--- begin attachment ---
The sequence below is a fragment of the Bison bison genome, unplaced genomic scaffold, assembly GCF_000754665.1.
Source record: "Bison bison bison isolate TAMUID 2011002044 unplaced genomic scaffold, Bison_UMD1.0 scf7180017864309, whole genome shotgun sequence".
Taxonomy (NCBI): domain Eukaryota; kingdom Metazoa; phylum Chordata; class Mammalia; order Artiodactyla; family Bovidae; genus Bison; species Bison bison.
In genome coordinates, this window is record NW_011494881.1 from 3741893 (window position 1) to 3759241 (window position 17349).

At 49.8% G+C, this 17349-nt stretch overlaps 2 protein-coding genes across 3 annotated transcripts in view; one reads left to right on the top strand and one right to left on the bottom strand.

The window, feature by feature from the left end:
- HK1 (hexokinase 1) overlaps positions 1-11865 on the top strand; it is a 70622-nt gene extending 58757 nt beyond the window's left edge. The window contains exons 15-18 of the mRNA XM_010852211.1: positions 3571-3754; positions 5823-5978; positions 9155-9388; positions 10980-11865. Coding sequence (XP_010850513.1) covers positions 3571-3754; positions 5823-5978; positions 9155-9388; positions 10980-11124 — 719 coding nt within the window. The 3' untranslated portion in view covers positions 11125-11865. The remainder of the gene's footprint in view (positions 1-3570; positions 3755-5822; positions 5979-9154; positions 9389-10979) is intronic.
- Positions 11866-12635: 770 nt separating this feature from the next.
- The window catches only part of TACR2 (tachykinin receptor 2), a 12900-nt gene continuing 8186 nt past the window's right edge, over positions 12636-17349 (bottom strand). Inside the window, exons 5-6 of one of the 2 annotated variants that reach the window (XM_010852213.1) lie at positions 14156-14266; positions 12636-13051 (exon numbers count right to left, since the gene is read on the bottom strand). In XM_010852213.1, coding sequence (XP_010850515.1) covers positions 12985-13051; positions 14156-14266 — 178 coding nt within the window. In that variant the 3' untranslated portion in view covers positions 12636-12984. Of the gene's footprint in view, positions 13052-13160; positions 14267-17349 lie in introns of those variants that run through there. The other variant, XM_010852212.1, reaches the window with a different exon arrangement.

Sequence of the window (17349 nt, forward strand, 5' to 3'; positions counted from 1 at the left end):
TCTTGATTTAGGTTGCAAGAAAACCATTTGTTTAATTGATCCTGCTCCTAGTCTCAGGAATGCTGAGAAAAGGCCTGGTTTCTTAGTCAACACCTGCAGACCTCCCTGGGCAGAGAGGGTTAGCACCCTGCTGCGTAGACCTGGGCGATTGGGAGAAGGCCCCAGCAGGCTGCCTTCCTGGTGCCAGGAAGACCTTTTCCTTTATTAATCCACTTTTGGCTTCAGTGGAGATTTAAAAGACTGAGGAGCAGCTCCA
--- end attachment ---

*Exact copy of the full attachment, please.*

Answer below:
The sequence below is a fragment of the Bison bison genome, unplaced genomic scaffold, assembly GCF_000754665.1.
Source record: "Bison bison bison isolate TAMUID 2011002044 unplaced genomic scaffold, Bison_UMD1.0 scf7180017864309, whole genome shotgun sequence".
Taxonomy (NCBI): domain Eukaryota; kingdom Metazoa; phylum Chordata; class Mammalia; order Artiodactyla; family Bovidae; genus Bison; species Bison bison.
In genome coordinates, this window is record NW_011494881.1 from 3741893 (window position 1) to 3759241 (window position 17349).

At 49.8% G+C, this 17349-nt stretch overlaps 2 protein-coding genes across 3 annotated transcripts in view; one reads left to right on the top strand and one right to left on the bottom strand.

The window, feature by feature from the left end:
- HK1 (hexokinase 1) overlaps positions 1-11865 on the top strand; it is a 70622-nt gene extending 58757 nt beyond the window's left edge. The window contains exons 15-18 of the mRNA XM_010852211.1: positions 3571-3754; positions 5823-5978; positions 9155-9388; positions 10980-11865. Coding sequence (XP_010850513.1) covers positions 3571-3754; positions 5823-5978; positions 9155-9388; positions 10980-11124 — 719 coding nt within the window. The 3' untranslated portion in view covers positions 11125-11865. The remainder of the gene's footprint in view (positions 1-3570; positions 3755-5822; positions 5979-9154; positions 9389-10979) is intronic.
- Positions 11866-12635: 770 nt separating this feature from the next.
- The window catches only part of TACR2 (tachykinin receptor 2), a 12900-nt gene continuing 8186 nt past the window's right edge, over positions 12636-17349 (bottom strand). Inside the window, exons 5-6 of one of the 2 annotated variants that reach the window (XM_010852213.1) lie at positions 14156-14266; positions 12636-13051 (exon numbers count right to left, since the gene is read on the bottom strand). In XM_010852213.1, coding sequence (XP_010850515.1) covers positions 12985-13051; positions 14156-14266 — 178 coding nt within the window. In that variant the 3' untranslated portion in view covers positions 12636-12984. Of the gene's footprint in view, positions 13052-13160; positions 14267-17349 lie in introns of those variants that run through there. The other variant, XM_010852212.1, reaches the window with a different exon arrangement.

Sequence of the window (17349 nt, forward strand, 5' to 3'; positions counted from 1 at the left end):
TCTTGATTTAGGTTGCAAGAAAACCATTTGTTTAATTGATCCTGCTCCTAGTCTCAGGAATGCTGAGAAAAGGCCTGGTTTCTTAGTCAACACCTGCAGACCTCCCTGGGCAGAGAGGGTTAGCACCCTGCTGCGTAGACCTGGGCGATTGGGAGAAGGCCCCAGCAGGCTGCCTTCCTGGTGCCAGGAAGACCTTTTCCTTTATTAATCCACTTTTGGCTTCAGTGGAGATTTAAAAGACTGAGGAGCAGCTCCA